We believe that all provinces should have similar freedom to make their own decision.
Recently, two more provincial governments, specifically, British Columbia and Ontario, decided to make a similar decision and to replace their sales taxes with a harmonized value added tax.
Again, as all members of this House should know, let me underline that at the end of the day, provincial governments alone make this decision.
As the current Liberal member for Vancouver South, a former premier of British Columbia, recently noted:
Ultimately it is the decision of the provincial government whether or not to do HST.
Or listen to the current Liberal member for Toronto Centre, a former premier of Ontario. He noted that it was up to provinces to decide whether they wanted to proceed with a harmonized tax. He said:
It's a decision for them, not for us.
Let me repeat and emphasize that last part: “It is a decision for them, not for us”, referring to the federal government here in Ottawa.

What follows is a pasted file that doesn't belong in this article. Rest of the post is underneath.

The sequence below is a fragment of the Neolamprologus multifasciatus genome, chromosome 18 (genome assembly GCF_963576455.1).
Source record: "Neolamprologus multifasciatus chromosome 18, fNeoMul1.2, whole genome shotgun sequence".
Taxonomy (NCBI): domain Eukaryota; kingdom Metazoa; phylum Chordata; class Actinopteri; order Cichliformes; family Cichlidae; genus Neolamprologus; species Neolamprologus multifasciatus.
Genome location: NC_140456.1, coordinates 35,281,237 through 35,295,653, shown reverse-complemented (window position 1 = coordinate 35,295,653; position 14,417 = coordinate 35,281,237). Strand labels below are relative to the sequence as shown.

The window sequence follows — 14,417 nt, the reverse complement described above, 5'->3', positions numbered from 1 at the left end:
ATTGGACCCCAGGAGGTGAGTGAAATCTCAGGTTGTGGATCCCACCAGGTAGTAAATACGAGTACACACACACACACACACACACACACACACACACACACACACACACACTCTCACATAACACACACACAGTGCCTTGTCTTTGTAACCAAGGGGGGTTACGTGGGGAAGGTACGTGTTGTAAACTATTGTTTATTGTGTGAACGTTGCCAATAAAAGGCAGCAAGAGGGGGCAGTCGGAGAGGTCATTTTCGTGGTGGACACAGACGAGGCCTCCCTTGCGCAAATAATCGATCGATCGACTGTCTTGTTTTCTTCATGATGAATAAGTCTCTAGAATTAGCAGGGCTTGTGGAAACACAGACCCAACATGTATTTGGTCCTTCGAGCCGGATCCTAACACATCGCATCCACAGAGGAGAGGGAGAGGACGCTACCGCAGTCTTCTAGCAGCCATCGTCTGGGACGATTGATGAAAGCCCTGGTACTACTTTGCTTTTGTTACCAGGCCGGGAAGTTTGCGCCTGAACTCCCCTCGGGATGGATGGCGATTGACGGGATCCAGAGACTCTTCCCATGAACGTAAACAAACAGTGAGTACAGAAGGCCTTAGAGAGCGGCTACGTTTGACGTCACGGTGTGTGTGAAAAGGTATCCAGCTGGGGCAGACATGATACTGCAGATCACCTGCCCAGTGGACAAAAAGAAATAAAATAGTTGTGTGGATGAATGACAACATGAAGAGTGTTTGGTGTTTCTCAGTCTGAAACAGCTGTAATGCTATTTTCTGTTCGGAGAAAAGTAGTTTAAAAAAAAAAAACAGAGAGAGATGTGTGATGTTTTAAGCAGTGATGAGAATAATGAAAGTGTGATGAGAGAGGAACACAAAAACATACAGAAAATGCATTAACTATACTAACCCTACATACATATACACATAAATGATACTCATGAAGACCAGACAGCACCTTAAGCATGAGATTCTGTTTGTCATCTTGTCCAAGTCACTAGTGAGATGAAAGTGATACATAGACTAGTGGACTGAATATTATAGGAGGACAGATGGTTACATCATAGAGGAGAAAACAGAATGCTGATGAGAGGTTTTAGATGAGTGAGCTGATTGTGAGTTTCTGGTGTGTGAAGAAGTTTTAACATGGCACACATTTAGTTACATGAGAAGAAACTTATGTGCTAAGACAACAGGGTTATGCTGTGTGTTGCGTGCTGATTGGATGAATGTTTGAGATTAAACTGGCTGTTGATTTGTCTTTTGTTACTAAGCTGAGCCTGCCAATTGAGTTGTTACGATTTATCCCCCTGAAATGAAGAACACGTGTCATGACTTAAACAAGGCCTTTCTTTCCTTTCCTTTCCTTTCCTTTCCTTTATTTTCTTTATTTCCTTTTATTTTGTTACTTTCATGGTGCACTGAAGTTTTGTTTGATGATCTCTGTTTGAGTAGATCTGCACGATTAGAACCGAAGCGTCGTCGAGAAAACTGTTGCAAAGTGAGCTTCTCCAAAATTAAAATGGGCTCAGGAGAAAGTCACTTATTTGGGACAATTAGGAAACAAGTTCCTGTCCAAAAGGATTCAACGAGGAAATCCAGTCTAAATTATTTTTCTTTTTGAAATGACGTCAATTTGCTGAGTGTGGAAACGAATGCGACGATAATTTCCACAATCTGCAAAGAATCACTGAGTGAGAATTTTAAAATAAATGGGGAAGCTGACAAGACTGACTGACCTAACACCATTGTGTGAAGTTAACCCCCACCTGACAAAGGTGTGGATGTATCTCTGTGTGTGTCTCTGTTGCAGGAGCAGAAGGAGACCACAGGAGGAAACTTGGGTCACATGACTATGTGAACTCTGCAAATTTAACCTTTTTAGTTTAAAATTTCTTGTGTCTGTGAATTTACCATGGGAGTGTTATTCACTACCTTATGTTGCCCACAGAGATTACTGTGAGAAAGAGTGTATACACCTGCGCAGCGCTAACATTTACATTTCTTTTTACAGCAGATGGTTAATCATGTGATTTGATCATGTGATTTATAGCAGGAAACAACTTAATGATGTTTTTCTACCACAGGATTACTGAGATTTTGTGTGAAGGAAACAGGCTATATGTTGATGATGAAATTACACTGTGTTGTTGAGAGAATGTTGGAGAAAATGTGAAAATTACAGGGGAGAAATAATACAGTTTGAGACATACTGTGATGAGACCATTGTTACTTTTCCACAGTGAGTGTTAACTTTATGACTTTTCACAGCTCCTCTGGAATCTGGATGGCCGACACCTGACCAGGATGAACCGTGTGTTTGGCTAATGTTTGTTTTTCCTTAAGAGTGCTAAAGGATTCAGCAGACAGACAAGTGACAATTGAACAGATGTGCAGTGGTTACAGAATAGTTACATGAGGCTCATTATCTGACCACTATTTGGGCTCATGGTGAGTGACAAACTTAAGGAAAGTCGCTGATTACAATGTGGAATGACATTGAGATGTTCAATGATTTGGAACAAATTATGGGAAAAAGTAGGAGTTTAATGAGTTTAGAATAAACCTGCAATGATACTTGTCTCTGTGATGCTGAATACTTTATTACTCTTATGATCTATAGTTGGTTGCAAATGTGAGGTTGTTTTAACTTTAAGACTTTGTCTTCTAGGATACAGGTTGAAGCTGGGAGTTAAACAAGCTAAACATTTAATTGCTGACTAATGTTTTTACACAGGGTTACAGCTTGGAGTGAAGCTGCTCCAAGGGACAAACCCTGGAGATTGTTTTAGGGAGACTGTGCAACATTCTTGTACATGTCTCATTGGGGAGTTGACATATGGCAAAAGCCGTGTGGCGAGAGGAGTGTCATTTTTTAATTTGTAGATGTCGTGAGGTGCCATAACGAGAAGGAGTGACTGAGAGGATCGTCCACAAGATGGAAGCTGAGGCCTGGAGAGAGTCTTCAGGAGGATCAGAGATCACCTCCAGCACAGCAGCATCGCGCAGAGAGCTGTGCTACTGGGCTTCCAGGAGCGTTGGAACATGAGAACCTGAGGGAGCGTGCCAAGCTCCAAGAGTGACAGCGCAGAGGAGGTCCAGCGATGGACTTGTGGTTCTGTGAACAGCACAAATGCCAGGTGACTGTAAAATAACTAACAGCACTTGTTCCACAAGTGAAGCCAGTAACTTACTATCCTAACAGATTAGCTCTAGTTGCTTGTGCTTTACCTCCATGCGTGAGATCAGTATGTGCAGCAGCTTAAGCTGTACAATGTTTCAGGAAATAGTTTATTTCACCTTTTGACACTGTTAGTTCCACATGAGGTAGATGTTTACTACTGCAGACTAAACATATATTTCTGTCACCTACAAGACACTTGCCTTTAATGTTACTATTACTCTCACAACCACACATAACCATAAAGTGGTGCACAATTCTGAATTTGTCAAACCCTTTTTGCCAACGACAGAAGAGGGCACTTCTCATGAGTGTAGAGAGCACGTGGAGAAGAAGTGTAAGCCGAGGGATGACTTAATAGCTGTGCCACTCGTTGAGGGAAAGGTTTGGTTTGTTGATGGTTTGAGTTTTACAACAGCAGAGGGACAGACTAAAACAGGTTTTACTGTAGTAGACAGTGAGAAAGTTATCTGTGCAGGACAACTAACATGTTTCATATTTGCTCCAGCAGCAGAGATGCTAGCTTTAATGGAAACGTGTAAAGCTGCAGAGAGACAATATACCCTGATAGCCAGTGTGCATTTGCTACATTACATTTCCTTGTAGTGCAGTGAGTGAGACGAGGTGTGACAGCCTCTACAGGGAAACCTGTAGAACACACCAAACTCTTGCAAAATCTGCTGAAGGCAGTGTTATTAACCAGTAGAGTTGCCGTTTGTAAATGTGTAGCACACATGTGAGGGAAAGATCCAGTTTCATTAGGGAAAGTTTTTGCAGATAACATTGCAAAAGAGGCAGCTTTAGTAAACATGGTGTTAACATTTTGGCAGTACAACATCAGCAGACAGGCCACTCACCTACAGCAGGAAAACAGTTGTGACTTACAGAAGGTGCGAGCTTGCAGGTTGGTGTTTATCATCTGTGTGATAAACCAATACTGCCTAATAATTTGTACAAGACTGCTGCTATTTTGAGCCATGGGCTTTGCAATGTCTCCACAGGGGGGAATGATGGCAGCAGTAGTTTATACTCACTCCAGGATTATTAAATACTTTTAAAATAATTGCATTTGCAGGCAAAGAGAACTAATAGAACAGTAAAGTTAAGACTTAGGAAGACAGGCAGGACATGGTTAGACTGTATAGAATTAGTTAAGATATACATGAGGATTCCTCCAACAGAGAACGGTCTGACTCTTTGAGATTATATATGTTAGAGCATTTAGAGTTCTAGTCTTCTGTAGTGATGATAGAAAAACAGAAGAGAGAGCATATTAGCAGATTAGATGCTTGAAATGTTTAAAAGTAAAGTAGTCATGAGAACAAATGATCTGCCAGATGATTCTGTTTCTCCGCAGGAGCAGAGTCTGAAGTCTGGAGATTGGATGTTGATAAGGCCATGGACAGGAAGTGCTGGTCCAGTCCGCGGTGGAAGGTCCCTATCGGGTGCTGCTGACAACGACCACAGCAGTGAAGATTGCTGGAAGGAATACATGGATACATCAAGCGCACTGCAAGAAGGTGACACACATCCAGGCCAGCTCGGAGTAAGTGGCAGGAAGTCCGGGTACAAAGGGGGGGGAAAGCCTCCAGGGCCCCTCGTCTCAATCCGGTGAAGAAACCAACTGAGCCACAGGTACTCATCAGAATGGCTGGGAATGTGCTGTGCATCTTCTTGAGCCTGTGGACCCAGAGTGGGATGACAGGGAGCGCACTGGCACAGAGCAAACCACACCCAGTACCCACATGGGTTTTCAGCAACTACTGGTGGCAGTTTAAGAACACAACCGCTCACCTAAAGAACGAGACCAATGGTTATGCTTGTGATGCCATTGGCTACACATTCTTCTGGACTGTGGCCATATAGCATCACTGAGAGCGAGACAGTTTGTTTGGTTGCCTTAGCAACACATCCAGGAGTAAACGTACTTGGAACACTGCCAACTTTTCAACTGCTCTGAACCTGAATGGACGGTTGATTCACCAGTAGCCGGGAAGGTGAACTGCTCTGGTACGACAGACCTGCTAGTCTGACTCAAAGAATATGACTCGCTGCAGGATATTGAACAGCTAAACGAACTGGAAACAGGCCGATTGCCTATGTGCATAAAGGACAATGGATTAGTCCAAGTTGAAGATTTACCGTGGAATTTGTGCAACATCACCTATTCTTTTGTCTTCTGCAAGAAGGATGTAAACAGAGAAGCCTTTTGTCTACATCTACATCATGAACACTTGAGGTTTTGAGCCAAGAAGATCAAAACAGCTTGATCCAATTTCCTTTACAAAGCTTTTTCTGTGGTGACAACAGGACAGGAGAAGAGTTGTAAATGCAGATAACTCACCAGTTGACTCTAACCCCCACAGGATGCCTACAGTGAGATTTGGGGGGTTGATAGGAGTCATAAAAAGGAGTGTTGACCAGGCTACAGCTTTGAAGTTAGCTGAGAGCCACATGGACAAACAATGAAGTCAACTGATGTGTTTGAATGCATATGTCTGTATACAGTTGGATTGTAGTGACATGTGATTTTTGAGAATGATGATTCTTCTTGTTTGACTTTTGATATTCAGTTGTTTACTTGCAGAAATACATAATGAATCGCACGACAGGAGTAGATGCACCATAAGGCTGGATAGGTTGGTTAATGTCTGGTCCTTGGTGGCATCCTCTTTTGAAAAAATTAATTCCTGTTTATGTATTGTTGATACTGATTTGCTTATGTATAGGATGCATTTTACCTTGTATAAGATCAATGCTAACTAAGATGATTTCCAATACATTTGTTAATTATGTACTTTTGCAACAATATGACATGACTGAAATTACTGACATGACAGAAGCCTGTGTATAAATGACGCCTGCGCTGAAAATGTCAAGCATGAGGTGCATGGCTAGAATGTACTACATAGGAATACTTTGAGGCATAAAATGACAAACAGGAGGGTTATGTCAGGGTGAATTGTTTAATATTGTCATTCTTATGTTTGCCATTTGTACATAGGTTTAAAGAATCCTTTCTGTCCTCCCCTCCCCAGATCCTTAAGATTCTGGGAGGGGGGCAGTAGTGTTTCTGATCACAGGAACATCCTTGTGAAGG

Indeed, let me quickly read into the record statements underscoring that very sentiment that were made recently by both current premiers and both current finance ministers of the provinces in question.
The Premier of British Columbia, Gordon Campbell, said:
This is a matter of provincial autonomy. It is simply saying that British Columbia and Ontario will get the same kind of opportunities they have had for Nova Scotia, New Brunswick and Newfoundland.… This is important to our future as a province. When I hear leading economists across the country saying this is the most important thing we can do for our economy in British Columbia, for our forest industry, our mining industry, and they've defined this themselves, not me, as the most important thing we can do as they move into the 21st century, I'm willing to stand on that.
The Finance Minister of British Columbia, Colin Hansen, said:
The question MPs have to ask themselves is not whether they like or don't like the HST, it's whether or not they will honour a request from the provinces of B.C. and Ontario.
The Premier of Ontario, Dalton McGuinty, said:
The people of Ontario aren't so much interested in the interplay between the various parties on Parliament Hill, they're interested in their future....
I am counting on all members of the House of Commons...to understand how important this is to the people of Ontario.
The Finance Minister of Ontario, Dwight Duncan, said:
I fully expect and hope the parliament of Canada will honour the wishes of the duly elected governments of Ontario and British Columbia